Yes, I am writing this post mostly targeted towards women on a blog probably mostly read by men. But, being female myself, it is something that I am far more familiar with than knives or computers. I am, however, by no means proficient in this area myself…in fact I’ll come right out and say that this post is almost entirely hypocritical and written as much for my sake as yours.
Who doesn’t like homemade stuff? From the stick figure drawings that decorate our fridges to the knitted mittens and crocheted tablecloths our grandmas give us for Christmas. Almost never flawless, these items are still of far more value to us than their often prettier or more stylish counterparts in stores across the country. I myself have often received gifts (mostly from little siblings) of three-inch scarves barely long enough to warm my big toe, hats with either the head-hole sewn shut or both ends gaping open like craters (these last DO make nice neckwarmers…a proposition usually greeted by the maker with smiles and declarations of “See, that’s exactly what I made it for. I thought it would work better that way. Bet you thought it was a hat didn’t you? Haha.”) Of course I have always loved and cherished these gifts, evidences of the time and care my siblings have lavished upon me. I have no problem with that at all.
But when we grow up are we not to put away childish things? In our country of instant gratification, Walmarts, shopping malls, internet and factories, it is far too common that adults can do no better than those adorably useless trinkets we smiled at from kids. It’s not quite as cute when you receive from adults two-foot table-cloths that you have to graciously pretend were meant to be placemats, or lopsided curtains that you cringe to see adorning your windows but would offend the gift-giver to take down.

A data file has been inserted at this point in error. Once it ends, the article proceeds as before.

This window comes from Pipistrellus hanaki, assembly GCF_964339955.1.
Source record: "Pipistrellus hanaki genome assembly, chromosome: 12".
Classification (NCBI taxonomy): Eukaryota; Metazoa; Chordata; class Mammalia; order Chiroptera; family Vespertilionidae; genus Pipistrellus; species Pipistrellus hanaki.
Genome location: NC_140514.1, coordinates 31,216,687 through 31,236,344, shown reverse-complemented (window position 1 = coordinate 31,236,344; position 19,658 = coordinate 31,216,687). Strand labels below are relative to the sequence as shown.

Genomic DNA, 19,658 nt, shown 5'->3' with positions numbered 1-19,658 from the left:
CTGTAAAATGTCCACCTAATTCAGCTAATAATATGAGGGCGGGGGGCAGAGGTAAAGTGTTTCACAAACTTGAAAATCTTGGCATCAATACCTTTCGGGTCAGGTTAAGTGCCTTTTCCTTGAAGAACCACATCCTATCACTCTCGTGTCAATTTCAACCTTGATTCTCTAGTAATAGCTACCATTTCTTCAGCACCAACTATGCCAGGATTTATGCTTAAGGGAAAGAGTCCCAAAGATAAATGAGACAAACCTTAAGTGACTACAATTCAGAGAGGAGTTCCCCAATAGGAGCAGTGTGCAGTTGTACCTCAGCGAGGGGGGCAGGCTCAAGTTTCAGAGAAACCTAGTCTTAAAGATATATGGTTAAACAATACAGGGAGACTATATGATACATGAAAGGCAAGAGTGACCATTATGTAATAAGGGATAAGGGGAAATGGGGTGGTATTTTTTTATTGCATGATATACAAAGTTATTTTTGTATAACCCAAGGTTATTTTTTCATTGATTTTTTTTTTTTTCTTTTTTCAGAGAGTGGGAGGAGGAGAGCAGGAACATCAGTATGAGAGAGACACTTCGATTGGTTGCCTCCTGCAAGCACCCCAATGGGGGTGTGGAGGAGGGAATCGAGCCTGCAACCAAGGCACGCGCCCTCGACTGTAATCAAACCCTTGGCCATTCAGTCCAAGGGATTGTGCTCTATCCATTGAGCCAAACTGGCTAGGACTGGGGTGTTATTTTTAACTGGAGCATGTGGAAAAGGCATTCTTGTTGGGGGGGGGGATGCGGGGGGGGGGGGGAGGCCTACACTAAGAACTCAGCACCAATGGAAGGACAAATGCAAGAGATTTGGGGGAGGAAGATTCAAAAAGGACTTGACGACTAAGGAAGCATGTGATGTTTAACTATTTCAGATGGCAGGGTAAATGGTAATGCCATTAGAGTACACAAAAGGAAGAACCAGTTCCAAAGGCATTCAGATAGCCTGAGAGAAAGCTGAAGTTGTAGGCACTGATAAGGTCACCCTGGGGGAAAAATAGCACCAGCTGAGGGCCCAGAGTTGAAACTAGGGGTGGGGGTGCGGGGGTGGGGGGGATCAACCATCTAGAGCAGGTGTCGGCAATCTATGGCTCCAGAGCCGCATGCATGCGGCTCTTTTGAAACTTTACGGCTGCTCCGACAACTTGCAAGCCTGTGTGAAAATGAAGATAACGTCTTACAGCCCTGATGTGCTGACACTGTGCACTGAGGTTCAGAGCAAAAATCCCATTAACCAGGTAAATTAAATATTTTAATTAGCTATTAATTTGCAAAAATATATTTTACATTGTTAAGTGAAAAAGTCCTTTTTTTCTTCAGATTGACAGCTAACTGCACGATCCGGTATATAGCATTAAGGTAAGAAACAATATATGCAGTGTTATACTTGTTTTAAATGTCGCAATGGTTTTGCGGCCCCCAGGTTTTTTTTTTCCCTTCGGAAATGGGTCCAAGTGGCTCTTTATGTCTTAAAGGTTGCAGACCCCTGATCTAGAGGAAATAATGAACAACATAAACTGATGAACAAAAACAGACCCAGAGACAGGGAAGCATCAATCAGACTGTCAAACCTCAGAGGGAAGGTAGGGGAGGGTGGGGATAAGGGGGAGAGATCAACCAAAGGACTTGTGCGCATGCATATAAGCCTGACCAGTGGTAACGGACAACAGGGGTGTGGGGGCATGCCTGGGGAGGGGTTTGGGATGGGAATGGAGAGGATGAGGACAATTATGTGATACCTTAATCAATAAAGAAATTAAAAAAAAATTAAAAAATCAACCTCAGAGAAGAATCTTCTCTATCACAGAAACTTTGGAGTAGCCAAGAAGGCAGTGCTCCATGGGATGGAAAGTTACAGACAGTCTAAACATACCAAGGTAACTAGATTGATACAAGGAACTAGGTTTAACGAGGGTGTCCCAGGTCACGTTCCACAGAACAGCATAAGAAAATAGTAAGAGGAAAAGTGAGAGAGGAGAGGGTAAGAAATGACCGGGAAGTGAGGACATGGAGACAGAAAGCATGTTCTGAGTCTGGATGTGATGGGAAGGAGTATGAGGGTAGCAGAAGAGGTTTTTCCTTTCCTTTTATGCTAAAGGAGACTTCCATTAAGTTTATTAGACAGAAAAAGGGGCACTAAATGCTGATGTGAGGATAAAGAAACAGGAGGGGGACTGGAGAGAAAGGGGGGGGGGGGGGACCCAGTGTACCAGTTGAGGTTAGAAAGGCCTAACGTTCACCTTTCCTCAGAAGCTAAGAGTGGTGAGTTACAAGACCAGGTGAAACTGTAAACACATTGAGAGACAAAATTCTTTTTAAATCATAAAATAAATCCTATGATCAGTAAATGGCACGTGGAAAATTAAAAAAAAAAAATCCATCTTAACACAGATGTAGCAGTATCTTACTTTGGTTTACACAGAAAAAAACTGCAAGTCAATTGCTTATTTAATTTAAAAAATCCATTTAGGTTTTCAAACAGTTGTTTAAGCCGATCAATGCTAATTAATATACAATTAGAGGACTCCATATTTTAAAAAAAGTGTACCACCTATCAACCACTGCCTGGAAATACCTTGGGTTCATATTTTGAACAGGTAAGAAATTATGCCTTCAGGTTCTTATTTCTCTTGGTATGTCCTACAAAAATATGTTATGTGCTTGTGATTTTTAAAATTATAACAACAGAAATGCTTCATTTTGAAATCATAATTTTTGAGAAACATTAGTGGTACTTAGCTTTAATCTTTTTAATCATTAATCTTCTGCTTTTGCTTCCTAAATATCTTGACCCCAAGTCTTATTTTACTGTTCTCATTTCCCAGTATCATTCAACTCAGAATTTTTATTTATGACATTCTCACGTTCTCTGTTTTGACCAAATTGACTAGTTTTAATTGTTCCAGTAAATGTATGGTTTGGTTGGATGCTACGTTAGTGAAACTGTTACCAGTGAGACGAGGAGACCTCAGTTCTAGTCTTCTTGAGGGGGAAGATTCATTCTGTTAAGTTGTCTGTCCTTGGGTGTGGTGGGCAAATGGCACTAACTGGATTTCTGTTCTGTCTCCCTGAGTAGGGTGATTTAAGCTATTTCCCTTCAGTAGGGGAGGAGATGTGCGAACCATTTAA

Handmade gifts are great, but we really ought to learn how to make them. We’ve all seen the intricately complicated masterpieces of lace or yarn that have been passed as heirlooms through generations gracing tables with their swirls and families with their histories. Most of us can agree that homemade gifts can be more meaningful than store bought ones, but we should make the effort to see that they are useful and practical too. As I said previously, I am as much at fault as the next person. I’m horrible at knitting, crocheting, sewing and most of these other lost arts. And I’m ashamed of that fact.
So here’s to all those moms and grandmas who love arts and crafts, and here’s one more person that wants to join the group. I don’t want to merely pass on heirlooms. I want to start some of my own. Find some needles, dig up some patterns, let’s graduate from the realm of headless hats and neckless sweaters.
Like most other arts it will take time and practice, but it can be done. And this doesn’t just apply to knitting and sewing…there are tons of arts that are being swallowed up in this demanding commercialized culture. Cooking, canning, drawing, painting, writing, journaling, or making music to name a few. And men (if you’re still here) some of these work for you too and I’m sure there are other things that apply to you as well…wood carving for instance. Put those knives to some use.